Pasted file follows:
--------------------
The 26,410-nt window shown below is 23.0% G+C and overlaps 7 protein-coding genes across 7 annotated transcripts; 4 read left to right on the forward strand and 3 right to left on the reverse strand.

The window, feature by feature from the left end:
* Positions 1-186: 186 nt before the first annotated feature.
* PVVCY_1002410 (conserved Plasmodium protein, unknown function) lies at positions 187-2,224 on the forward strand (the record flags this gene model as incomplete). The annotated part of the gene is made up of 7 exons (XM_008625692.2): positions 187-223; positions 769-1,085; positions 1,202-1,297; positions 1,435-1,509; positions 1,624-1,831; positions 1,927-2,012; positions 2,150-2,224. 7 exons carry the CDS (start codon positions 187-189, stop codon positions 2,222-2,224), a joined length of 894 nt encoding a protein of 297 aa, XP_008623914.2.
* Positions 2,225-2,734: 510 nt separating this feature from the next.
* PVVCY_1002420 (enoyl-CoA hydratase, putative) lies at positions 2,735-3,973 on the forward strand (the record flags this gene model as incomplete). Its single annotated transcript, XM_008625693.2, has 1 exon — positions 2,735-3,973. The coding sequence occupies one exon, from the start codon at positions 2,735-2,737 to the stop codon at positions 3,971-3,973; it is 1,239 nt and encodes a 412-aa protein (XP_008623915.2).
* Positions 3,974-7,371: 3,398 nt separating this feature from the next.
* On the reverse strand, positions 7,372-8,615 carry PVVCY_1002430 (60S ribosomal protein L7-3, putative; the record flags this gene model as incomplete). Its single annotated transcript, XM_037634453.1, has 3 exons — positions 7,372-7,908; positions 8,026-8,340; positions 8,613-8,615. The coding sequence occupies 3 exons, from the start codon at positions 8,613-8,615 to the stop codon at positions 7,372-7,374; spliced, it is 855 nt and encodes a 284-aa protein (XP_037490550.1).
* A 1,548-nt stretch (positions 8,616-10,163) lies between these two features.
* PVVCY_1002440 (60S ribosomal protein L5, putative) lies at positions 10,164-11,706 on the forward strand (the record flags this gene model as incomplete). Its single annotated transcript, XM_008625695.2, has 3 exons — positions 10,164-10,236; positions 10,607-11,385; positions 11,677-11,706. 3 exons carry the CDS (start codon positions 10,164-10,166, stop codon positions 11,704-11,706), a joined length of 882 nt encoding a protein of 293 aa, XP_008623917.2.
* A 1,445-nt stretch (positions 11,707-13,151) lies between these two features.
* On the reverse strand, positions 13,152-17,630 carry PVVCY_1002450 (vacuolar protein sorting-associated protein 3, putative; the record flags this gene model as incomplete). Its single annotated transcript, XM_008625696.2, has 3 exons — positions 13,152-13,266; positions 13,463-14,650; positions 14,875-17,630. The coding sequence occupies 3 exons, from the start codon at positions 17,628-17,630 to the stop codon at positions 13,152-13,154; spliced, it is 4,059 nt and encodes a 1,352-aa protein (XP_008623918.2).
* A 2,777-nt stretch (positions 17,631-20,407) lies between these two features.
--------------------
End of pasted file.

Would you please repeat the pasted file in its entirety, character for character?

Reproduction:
The 26,410-nt window shown below is 23.0% G+C and overlaps 7 protein-coding genes across 7 annotated transcripts; 4 read left to right on the forward strand and 3 right to left on the reverse strand.

The window, feature by feature from the left end:
* Positions 1-186: 186 nt before the first annotated feature.
* PVVCY_1002410 (conserved Plasmodium protein, unknown function) lies at positions 187-2,224 on the forward strand (the record flags this gene model as incomplete). The annotated part of the gene is made up of 7 exons (XM_008625692.2): positions 187-223; positions 769-1,085; positions 1,202-1,297; positions 1,435-1,509; positions 1,624-1,831; positions 1,927-2,012; positions 2,150-2,224. 7 exons carry the CDS (start codon positions 187-189, stop codon positions 2,222-2,224), a joined length of 894 nt encoding a protein of 297 aa, XP_008623914.2.
* Positions 2,225-2,734: 510 nt separating this feature from the next.
* PVVCY_1002420 (enoyl-CoA hydratase, putative) lies at positions 2,735-3,973 on the forward strand (the record flags this gene model as incomplete). Its single annotated transcript, XM_008625693.2, has 1 exon — positions 2,735-3,973. The coding sequence occupies one exon, from the start codon at positions 2,735-2,737 to the stop codon at positions 3,971-3,973; it is 1,239 nt and encodes a 412-aa protein (XP_008623915.2).
* Positions 3,974-7,371: 3,398 nt separating this feature from the next.
* On the reverse strand, positions 7,372-8,615 carry PVVCY_1002430 (60S ribosomal protein L7-3, putative; the record flags this gene model as incomplete). Its single annotated transcript, XM_037634453.1, has 3 exons — positions 7,372-7,908; positions 8,026-8,340; positions 8,613-8,615. The coding sequence occupies 3 exons, from the start codon at positions 8,613-8,615 to the stop codon at positions 7,372-7,374; spliced, it is 855 nt and encodes a 284-aa protein (XP_037490550.1).
* A 1,548-nt stretch (positions 8,616-10,163) lies between these two features.
* PVVCY_1002440 (60S ribosomal protein L5, putative) lies at positions 10,164-11,706 on the forward strand (the record flags this gene model as incomplete). Its single annotated transcript, XM_008625695.2, has 3 exons — positions 10,164-10,236; positions 10,607-11,385; positions 11,677-11,706. 3 exons carry the CDS (start codon positions 10,164-10,166, stop codon positions 11,704-11,706), a joined length of 882 nt encoding a protein of 293 aa, XP_008623917.2.
* A 1,445-nt stretch (positions 11,707-13,151) lies between these two features.
* On the reverse strand, positions 13,152-17,630 carry PVVCY_1002450 (vacuolar protein sorting-associated protein 3, putative; the record flags this gene model as incomplete). Its single annotated transcript, XM_008625696.2, has 3 exons — positions 13,152-13,266; positions 13,463-14,650; positions 14,875-17,630. The coding sequence occupies 3 exons, from the start codon at positions 17,628-17,630 to the stop codon at positions 13,152-13,154; spliced, it is 4,059 nt and encodes a 1,352-aa protein (XP_008623918.2).
* A 2,777-nt stretch (positions 17,631-20,407) lies between these two features.